Námaskarð is situated about 5 kilometers east of Reykjahlíð. With its steaming jets and boiling sulphur pits it is one of the most visited hot spring areas in the country. The main source of the tight belt of fissures that covers the whole area is east of the mountain. In recent years it has been referred to as Hverarönd. It has very active solfataras (sulphurous mud springs) and fumaroles (steam springs), none of which contain pure water. The mud craters are uncommonly large and are well worthy of the travelers attention, whereas many of the steam craters are drilling holes that have been covered with rocks. There is no vegetation in this high temperature area and the ground is sterile and very acidic due to the effects of the fumes from the mud springs. The substantial sulphur precipitation from the springs was the basis of sulphur mining at Námafjall in previous centuries. The owners of Reykjahlíð profited from the sale of sulphur in the middle ages, as the sulphur was used to make powder. In 1974 the area was declared a protected area, and so was all of Skútustaðahreppur borough. Visitiors should be cautious when visiting the area, as ground layers tend to be insecure and the temperatures are high. The unusual landscapes and vivid scenery are extraordinary and should not be passed by.
Dimmuborgir is a matchless jewel of nature, full of picturesque jagged lava formations with shrubs and growth. Dimmuborgir translates as "dark castles" and are the remains of an old lava pond that formed during the Hverfall fissure eruption. They consist of a variety of lava structures, forming all sorts of bizarre shapes and formations, such as peculiar hollow boulders. A tall vault open at both ends known as Kirkjan (The Church) is probably the most famous formation. Visitors are advised to stay on the paths in order to avoid becoming lost. Dimmuborgir is a fascinating world to walk through and a similar landscape is only to be found in one other part of the world, at the bottom of the sea near the Mexican coast.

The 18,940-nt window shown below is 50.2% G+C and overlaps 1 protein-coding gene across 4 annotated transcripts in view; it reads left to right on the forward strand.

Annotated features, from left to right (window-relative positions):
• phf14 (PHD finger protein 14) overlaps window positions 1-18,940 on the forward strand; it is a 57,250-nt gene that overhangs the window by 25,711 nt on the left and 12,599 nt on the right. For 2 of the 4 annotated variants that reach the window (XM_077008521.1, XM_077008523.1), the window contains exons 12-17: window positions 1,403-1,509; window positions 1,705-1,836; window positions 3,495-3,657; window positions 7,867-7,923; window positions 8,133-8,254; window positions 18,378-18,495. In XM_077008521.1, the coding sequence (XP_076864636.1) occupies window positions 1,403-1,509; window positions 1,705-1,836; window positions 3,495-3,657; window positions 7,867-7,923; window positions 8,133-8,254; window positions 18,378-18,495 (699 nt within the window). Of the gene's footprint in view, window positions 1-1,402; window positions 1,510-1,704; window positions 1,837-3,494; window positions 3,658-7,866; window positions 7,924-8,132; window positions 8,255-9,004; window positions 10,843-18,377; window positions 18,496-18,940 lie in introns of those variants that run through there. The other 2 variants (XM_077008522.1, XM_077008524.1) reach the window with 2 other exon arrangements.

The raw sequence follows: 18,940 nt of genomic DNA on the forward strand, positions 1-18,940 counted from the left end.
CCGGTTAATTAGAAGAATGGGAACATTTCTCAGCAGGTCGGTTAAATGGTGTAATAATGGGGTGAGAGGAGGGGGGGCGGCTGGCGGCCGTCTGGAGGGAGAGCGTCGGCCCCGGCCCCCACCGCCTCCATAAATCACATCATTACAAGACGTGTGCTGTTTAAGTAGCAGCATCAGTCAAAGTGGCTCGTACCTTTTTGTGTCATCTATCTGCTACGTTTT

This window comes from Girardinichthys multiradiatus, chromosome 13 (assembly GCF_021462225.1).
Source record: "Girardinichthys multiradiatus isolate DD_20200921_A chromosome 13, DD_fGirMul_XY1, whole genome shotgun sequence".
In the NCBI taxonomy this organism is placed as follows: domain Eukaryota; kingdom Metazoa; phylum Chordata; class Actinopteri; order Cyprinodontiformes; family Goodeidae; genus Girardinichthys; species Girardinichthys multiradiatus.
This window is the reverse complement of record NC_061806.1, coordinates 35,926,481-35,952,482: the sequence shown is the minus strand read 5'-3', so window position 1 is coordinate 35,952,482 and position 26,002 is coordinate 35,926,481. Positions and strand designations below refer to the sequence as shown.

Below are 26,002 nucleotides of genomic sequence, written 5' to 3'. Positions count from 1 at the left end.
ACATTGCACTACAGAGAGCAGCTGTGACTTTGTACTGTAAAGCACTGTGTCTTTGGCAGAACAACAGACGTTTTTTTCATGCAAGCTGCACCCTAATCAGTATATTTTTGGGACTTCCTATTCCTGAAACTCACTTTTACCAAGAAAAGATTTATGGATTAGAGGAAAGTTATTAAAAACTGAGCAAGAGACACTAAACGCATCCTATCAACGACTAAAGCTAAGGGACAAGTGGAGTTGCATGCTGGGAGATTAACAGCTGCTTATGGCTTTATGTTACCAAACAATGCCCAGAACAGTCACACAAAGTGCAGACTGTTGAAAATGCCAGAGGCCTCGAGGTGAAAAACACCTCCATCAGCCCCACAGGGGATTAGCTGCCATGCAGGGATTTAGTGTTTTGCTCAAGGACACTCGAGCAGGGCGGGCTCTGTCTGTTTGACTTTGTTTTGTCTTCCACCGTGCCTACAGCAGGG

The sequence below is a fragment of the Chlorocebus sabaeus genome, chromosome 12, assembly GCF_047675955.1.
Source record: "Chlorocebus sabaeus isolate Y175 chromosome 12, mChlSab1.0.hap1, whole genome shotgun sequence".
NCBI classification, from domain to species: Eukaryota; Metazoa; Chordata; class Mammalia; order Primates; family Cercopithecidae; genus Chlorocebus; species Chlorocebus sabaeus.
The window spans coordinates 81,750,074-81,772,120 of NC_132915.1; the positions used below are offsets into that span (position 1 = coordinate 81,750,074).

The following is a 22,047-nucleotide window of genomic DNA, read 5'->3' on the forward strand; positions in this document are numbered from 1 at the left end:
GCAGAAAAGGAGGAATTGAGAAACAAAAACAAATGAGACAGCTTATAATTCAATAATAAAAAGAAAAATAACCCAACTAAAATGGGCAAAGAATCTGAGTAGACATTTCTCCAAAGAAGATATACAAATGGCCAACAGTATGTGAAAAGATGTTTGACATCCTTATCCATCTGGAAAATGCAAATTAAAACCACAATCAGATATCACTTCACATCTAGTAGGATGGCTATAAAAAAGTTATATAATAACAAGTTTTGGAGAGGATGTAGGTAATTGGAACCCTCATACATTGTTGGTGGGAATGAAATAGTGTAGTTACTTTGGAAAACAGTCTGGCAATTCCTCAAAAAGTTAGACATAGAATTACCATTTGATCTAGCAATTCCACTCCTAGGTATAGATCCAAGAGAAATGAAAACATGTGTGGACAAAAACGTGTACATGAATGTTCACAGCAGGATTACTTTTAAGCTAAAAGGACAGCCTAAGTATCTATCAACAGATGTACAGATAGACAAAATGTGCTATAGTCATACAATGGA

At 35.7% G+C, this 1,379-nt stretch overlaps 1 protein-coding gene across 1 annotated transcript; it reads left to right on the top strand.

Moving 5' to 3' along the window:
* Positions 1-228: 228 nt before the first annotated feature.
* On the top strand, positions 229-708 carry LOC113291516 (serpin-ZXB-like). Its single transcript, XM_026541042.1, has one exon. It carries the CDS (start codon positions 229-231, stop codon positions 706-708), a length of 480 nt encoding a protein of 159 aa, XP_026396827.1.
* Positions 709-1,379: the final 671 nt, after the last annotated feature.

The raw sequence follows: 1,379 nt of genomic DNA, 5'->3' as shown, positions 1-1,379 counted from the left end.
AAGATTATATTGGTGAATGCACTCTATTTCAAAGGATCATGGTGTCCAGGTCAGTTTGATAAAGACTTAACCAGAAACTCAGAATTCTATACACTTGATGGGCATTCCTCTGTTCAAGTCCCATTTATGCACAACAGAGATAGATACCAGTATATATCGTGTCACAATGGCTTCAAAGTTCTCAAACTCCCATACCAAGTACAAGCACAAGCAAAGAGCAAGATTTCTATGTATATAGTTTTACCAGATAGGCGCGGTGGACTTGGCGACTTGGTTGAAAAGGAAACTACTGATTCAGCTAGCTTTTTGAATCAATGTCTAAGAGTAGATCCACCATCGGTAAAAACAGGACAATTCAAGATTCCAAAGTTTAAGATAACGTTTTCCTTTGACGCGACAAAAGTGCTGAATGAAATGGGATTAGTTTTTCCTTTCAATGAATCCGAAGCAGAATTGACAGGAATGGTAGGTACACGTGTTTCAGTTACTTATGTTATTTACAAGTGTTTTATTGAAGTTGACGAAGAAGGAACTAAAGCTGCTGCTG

Askja is an elliptical sunken crater in which many volcanic eruptions have taken place. It is one of the most remarkable and imposing geological formations in the Ódáðahraun area and was declared a natural monument in 1978. Iceland’s deepest lake, the 217 meter deep Lake Öskjuvatn, is situated in the crater. Anyone who ever looks upon Askja will never forget that sight, as it shows extraordinarily plainly the might of the natural forces and the insignificance of man in comparison. Askja is still quite active, it has many great centres of volcanic activity and its foundation is still gradually sinking. The Víti at Askja (it should not be confused with Víti by Krafla) is a crater at the lake’s northern shore in which water has accumulated. The water in the crater is warm, making it a popular bathing site. Those intending to bathe in Víti should be warned that the path down is slippery when wet and the mud at the bottom is very hot in some places. There is also danger of rocks falling from the edges.
See description above
2. Sprengisandur, for travelling south
The desert between south and north Iceland is called Sprengisandur. It is mostly very desolate and barren, except for sparse vegetation where there is water. In the past it was believed to be the home of ghosts, giants, elves and outlaws and the few brave souls who dared use this route rode their horses as fast as possible. Sometimes they even exhausted their horses and as the verb exhaust is “sprengja” in Icelandic this reveals the name of the area Sprengisandur (“Exhausting desert”). Today the path lies further east than the old path. The distance between the last farm in the North to the first one in the South is around 250 km. The rivers on the way have to be forded, however they swell in warm weathers when the glacial melt water increases and when it rains. In warm rainy weathers they can become very dangerous. The magnificence of the landscape makes this route almost indispensable.